Timmons v. Zinn

Filing 12

ORDER DENYING PLAINTIFFS 2 REQUEST TO PROCEED IN FORMA PAUPERIS. ***Civil Case Terminated.*** Signed by Judge Saundra Brown Armstrong on 4/18/2014. (Attachments: # 1 Certificate/Proof of Service)(ndr, COURT STAFF) (Filed on 4/21/2014)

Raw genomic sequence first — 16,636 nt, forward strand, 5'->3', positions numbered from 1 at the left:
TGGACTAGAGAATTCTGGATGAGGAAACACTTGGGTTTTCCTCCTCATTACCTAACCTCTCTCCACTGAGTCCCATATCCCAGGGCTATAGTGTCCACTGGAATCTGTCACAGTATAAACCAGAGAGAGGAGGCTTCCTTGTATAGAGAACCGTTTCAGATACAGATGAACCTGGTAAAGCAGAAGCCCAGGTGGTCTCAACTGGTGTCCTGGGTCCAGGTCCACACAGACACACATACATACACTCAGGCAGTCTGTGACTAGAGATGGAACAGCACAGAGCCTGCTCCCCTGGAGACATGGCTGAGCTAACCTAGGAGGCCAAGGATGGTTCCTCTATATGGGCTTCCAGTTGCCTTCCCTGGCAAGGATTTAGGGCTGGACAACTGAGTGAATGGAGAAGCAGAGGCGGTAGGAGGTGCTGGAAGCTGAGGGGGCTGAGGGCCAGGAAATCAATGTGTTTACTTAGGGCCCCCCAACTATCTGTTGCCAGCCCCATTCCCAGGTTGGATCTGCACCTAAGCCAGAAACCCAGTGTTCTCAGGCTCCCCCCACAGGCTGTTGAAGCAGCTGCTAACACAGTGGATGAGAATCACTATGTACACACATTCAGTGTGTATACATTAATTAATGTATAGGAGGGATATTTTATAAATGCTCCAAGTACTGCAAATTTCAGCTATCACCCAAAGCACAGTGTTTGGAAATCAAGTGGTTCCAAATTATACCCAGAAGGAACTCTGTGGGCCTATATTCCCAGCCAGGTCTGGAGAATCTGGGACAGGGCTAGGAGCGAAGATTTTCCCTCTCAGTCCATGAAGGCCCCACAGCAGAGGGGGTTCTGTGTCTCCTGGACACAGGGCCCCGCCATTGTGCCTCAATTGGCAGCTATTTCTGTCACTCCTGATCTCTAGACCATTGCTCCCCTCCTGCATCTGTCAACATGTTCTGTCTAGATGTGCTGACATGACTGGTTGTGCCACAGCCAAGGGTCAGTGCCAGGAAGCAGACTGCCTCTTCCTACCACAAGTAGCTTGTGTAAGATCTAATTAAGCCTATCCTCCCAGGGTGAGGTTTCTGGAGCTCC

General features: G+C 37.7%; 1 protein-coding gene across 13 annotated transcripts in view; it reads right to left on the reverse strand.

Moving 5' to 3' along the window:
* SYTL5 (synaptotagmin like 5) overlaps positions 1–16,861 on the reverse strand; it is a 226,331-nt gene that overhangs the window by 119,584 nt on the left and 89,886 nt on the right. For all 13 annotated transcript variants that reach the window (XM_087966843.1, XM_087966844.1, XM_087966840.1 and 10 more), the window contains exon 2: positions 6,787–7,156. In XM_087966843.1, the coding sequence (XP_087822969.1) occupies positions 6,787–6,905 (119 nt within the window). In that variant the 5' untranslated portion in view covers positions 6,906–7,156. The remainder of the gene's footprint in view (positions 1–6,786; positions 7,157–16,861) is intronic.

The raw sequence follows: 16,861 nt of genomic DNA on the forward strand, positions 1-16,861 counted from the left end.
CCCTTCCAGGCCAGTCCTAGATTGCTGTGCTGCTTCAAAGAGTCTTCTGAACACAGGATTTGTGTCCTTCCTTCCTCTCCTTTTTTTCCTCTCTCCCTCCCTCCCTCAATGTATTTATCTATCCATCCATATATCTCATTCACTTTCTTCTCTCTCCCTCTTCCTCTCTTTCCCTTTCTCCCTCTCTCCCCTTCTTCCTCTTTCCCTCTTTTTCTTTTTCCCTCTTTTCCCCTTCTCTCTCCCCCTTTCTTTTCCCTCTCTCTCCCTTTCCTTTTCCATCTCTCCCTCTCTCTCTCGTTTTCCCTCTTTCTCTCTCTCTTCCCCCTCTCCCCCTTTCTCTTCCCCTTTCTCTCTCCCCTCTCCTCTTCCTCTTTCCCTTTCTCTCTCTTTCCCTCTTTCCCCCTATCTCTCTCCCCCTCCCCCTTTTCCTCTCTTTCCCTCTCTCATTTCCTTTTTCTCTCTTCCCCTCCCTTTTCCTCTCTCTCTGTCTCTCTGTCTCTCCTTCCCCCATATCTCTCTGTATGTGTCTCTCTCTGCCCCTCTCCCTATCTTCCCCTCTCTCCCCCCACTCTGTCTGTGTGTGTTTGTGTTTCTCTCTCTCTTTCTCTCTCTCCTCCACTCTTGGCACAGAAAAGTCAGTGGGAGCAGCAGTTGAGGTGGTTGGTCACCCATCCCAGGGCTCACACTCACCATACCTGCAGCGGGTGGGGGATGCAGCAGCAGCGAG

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1 2 3 4 5 UNITED STATES DISTRICT COURT 6 FOR THE NORTHERN DISTRICT OF CALIFORNIA 7 OAKLAND DIVISION 8 9 DANNY TIMMONS, Plaintiff, 10 vs. 11 Case No: C 14-0748 SBA ORDER DENYING PLAINTIFF’S REQUEST TO PROCEED IN FORMA PAUPERIS 12 DENNIS ZINN, Defendant. 13 14 15 Plaintiff Danny Timmons brings the instant pro se action against Defendant Dennis 16 Zinn, alleging a claim under the Supremacy Clause. This matter is presently before the 17 Court on Plaintiff’s Motion to Proceed In Forma Pauperis (“IFP”). For the reasons that 18 follow, the motion is DENIED and the action is DISMISSED under 28 U.S.C. 19 § 1915(e)(2)(B)(ii). 20 I. 21 BACKGROUND Plaintiff previously commenced a civil action in the Sonoma County Superior Court 22 against Defendant. See Timmons v. Zinn, No. SCV-251817.1 In connection with that 23 action, Defendant allegedly attempted to serve Plaintiff with unspecified papers while he 24 (Plaintiff) was in the Philippines. In the instant action, Plaintiff contends that Defendant’s 25 attempted service violates California law, a United States Department of State flyer and the 26 1 Though the substance of the state court action is not disclosed or apparent from the papers filed in this case, the Sonoma County Superior Court website indicates that the case 28 remains pending. 27 1 Philippine Rules of Court. Dkt. 1 at 4. Plaintiff further alleges that Sonoma County 2 Superior Court Judge Arthur Wick, relying on Defendant’s “fraudulent” proof of service, 3 improperly imposed sanctions against him. Id. at 5. As relief, Plaintiff requests that the 4 Court direct the state court judge enter a judgment against Defendant. Id. at 6. 5 II. DISCUSSION 6 A. 7 Under 28 U.S.C. § 1915(e)(2), federal courts are authorized to review claims filed STANDARD OF REVIEW 8 IFP prior to service and to dismiss the case at any time if the court determines that: (1) the 9 allegation of poverty is untrue; (2) the action is frivolous or malicious; (3) the action fails to 10 state a claim; or (4) the action seeks monetary relief from a defendant who is immune from 11 such relief. A pleading filed by a pro se plaintiff must be liberally construed. Balistreri v. 12 Pacifica Police Dep’t, 901 F.2d 696, 699 (9th Cir. 1990). 13 To determine whether an IFP complaint passes muster under § 1915, the Court 14 applies the same standard applicable to motions to dismiss under Federal Rule of Civil 15 Procedure 12(b)(6). See Barren v. Harrington, 152 F.3d 1193, 1194 (9th Cir. 1998). A 16 complaint may be dismissed under Rule 12(b)(6) for failure to state a claim if the plaintiff 17 fails to state a cognizable legal theory, or has not alleged sufficient facts to support a 18 cognizable legal theory. Balistreri v. Pacifica Police Dep’t, 901 F.2d 696, 699 (9th Cir. 19 1990). To survive a motion to dismiss, “a complaint must contain sufficient factual matter, 20 accepted as true, to ‘state a claim to relief that is plausible on its face.’” Ashcroft v. Iqbal, 21 556 U.S. 662, 678 (2009) (quoting Bell Atl. Corp. v. Twombly, 550 U.S. 544, 570 (2007)). 22 The pleadings must “give the defendant fair notice of what ... the claim is and the grounds 23 upon which it rests.” Erickson v. Pardus, 551 U.S. 89, 93 (2007) (internal quotation marks 24 omitted). 25 B. 26 The Supremacy Clause provides that the “Constitution and the Laws of the United 27 States which shall be made in Pursuance thereof ... shall be the supreme Law of the Land; 28 and the Judges in every State shall be bound thereby, anything in the Constitution or the ANALYSIS -2- 1 Laws of any State to the Contrary notwithstanding.” U.S. Const. art VI, cl.2. “Under the 2 supremacy clause, federal law preempts state law when Congress expressly or impliedly 3 indicates an intention to displace state law, or when state law actually conflicts with federal 4 law.” Alaska Airlines, Inc. v. City of Long Beach, 951 F.2d 977, 982 (9th Cir. 1991). 5 Here, Plaintiff does not identify any state or other law that allegedly conflicts with 6 federal law. Rather, it appears that Plaintiff is complaining that the state court should not 7 have considered papers served on him in the Philippines on the ground that those papers 8 were not properly served. A federal court, however, has no jurisdiction to review state 9 court rulings. Kougasian v. TMSL, Inc., 359 F.3d 1136, 1139 (9th Cir. 2004) (holding that 10 the Rooker-Feldman doctrine bars federal district courts “from exercising subject matter 11 jurisdiction over a suit that is a de facto appeal from a state court judgment.”). Even if the 12 Court had jurisdiction, the Younger abstention doctrine counsels federal courts to avoid 13 interfering with ongoing state court proceeding. See Gilbertson v. Albright, 381 F.3d 965, 14 973 (9th Cir. 2004). 15 As Plaintiff has not alleged any cognizable claims against Defendant, the case must 16 be dismissed. See 28 U.S.C. § 1915(e)(2)(B)(ii). In view of the underlying basis of this 17 action, the Court finds that amendment to the pleadings would futile. Leave to amend is 18 therefore denied. See Lopez v. Smith, 203 F.3d 1122, 1130 (9th Cir. 2000). 19 III. CONCLUSION 20 For the reasons stated above, 21 IT IS HEREBY ORDERED Plaintiff’s motion to proceed IFP is DENIED, and the 22 Complaint is DISMISSED without leave to amend. Pursuant to 28 U.S.C. § 1915(a)(3), the 23 Court certifies that any appeal from said dismissal would not be in good faith. The 24 dismissal of the action is without prejudice to Plaintiff’s right to pursue his claims in a paid 25 complaint. The Clerk shall close the file and terminate any pending matters. 26 27 IT IS SO ORDERED. Dated: April 18, 2014 ______________________________ SAUNDRA BROWN ARMSTRONG United States District Judge 28 -3-